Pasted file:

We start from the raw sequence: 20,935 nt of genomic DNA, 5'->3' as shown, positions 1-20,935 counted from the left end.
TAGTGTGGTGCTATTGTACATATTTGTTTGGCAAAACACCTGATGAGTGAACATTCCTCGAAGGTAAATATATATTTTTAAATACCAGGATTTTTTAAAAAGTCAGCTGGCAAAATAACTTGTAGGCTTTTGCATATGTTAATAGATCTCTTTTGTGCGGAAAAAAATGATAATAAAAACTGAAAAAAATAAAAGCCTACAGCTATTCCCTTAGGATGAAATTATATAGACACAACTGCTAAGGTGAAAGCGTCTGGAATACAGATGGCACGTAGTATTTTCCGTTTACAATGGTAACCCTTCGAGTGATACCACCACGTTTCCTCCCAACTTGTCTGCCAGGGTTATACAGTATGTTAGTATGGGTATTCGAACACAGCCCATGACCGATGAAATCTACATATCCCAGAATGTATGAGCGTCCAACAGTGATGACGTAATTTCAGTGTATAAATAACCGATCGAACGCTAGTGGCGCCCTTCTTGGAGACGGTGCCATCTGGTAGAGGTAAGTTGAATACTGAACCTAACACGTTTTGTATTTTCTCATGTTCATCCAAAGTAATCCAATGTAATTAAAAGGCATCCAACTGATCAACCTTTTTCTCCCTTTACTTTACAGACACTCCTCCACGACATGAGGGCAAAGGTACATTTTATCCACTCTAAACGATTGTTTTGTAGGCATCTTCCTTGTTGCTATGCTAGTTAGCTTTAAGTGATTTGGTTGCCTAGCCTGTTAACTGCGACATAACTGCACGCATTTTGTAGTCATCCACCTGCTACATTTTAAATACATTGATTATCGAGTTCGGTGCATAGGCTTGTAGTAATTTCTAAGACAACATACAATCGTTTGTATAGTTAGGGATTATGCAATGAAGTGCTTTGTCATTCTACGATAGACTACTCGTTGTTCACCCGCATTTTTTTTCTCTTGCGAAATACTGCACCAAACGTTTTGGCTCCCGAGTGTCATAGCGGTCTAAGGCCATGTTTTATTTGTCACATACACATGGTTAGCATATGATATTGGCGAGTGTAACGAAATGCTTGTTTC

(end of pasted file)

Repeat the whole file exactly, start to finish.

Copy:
We start from the raw sequence: 20,935 nt of genomic DNA, 5'->3' as shown, positions 1-20,935 counted from the left end.
TAGTGTGGTGCTATTGTACATATTTGTTTGGCAAAACACCTGATGAGTGAACATTCCTCGAAGGTAAATATATATTTTTAAATACCAGGATTTTTTAAAAAGTCAGCTGGCAAAATAACTTGTAGGCTTTTGCATATGTTAATAGATCTCTTTTGTGCGGAAAAAAATGATAATAAAAACTGAAAAAAATAAAAGCCTACAGCTATTCCCTTAGGATGAAATTATATAGACACAACTGCTAAGGTGAAAGCGTCTGGAATACAGATGGCACGTAGTATTTTCCGTTTACAATGGTAACCCTTCGAGTGATACCACCACGTTTCCTCCCAACTTGTCTGCCAGGGTTATACAGTATGTTAGTATGGGTATTCGAACACAGCCCATGACCGATGAAATCTACATATCCCAGAATGTATGAGCGTCCAACAGTGATGACGTAATTTCAGTGTATAAATAACCGATCGAACGCTAGTGGCGCCCTTCTTGGAGACGGTGCCATCTGGTAGAGGTAAGTTGAATACTGAACCTAACACGTTTTGTATTTTCTCATGTTCATCCAAAGTAATCCAATGTAATTAAAAGGCATCCAACTGATCAACCTTTTTCTCCCTTTACTTTACAGACACTCCTCCACGACATGAGGGCAAAGGTACATTTTATCCACTCTAAACGATTGTTTTGTAGGCATCTTCCTTGTTGCTATGCTAGTTAGCTTTAAGTGATTTGGTTGCCTAGCCTGTTAACTGCGACATAACTGCACGCATTTTGTAGTCATCCACCTGCTACATTTTAAATACATTGATTATCGAGTTCGGTGCATAGGCTTGTAGTAATTTCTAAGACAACATACAATCGTTTGTATAGTTAGGGATTATGCAATGAAGTGCTTTGTCATTCTACGATAGACTACTCGTTGTTCACCCGCATTTTTTTTCTCTTGCGAAATACTGCACCAAACGTTTTGGCTCCCGAGTGTCATAGCGGTCTAAGGCCATGTTTTATTTGTCACATACACATGGTTAGCATATGATATTGGCGAGTGTAACGAAATGCTTGTTTC